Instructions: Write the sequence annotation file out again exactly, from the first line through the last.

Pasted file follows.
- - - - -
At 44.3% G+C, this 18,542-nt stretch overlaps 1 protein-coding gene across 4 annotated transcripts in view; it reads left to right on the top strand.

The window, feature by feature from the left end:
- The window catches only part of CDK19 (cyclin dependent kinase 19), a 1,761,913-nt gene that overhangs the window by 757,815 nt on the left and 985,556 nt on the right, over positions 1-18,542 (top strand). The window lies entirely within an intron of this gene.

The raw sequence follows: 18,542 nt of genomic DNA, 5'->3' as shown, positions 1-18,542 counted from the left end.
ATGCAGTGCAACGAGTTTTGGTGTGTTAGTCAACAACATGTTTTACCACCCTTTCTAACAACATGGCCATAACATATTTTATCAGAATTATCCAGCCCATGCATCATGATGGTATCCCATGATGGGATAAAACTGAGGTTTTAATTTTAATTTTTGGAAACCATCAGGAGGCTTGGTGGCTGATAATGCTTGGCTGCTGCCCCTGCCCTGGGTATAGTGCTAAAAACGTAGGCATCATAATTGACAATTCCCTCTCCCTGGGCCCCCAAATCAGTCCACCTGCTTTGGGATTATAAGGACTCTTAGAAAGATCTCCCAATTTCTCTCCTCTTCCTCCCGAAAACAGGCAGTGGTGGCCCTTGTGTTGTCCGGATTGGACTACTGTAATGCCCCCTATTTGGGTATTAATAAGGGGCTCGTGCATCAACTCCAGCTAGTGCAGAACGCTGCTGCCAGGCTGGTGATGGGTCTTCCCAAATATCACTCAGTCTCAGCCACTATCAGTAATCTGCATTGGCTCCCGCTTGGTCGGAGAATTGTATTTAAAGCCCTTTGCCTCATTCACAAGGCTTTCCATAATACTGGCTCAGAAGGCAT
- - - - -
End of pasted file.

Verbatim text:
At 44.3% G+C, this 18,542-nt stretch overlaps 1 protein-coding gene across 4 annotated transcripts in view; it reads left to right on the top strand.

The window, feature by feature from the left end:
- The window catches only part of CDK19 (cyclin dependent kinase 19), a 1,761,913-nt gene that overhangs the window by 757,815 nt on the left and 985,556 nt on the right, over positions 1-18,542 (top strand). The window lies entirely within an intron of this gene.

The raw sequence follows: 18,542 nt of genomic DNA, 5'->3' as shown, positions 1-18,542 counted from the left end.
ATGCAGTGCAACGAGTTTTGGTGTGTTAGTCAACAACATGTTTTACCACCCTTTCTAACAACATGGCCATAACATATTTTATCAGAATTATCCAGCCCATGCATCATGATGGTATCCCATGATGGGATAAAACTGAGGTTTTAATTTTAATTTTTGGAAACCATCAGGAGGCTTGGTGGCTGATAATGCTTGGCTGCTGCCCCTGCCCTGGGTATAGTGCTAAAAACGTAGGCATCATAATTGACAATTCCCTCTCCCTGGGCCCCCAAATCAGTCCACCTGCTTTGGGATTATAAGGACTCTTAGAAAGATCTCCCAATTTCTCTCCTCTTCCTCCCGAAAACAGGCAGTGGTGGCCCTTGTGTTGTCCGGATTGGACTACTGTAATGCCCCCTATTTGGGTATTAATAAGGGGCTCGTGCATCAACTCCAGCTAGTGCAGAACGCTGCTGCCAGGCTGGTGATGGGTCTTCCCAAATATCACTCAGTCTCAGCCACTATCAGTAATCTGCATTGGCTCCCGCTTGGTCGGAGAATTGTATTTAAAGCCCTTTGCCTCATTCACAAGGCTTTCCATAATACTGGCTCAGAAGGCAT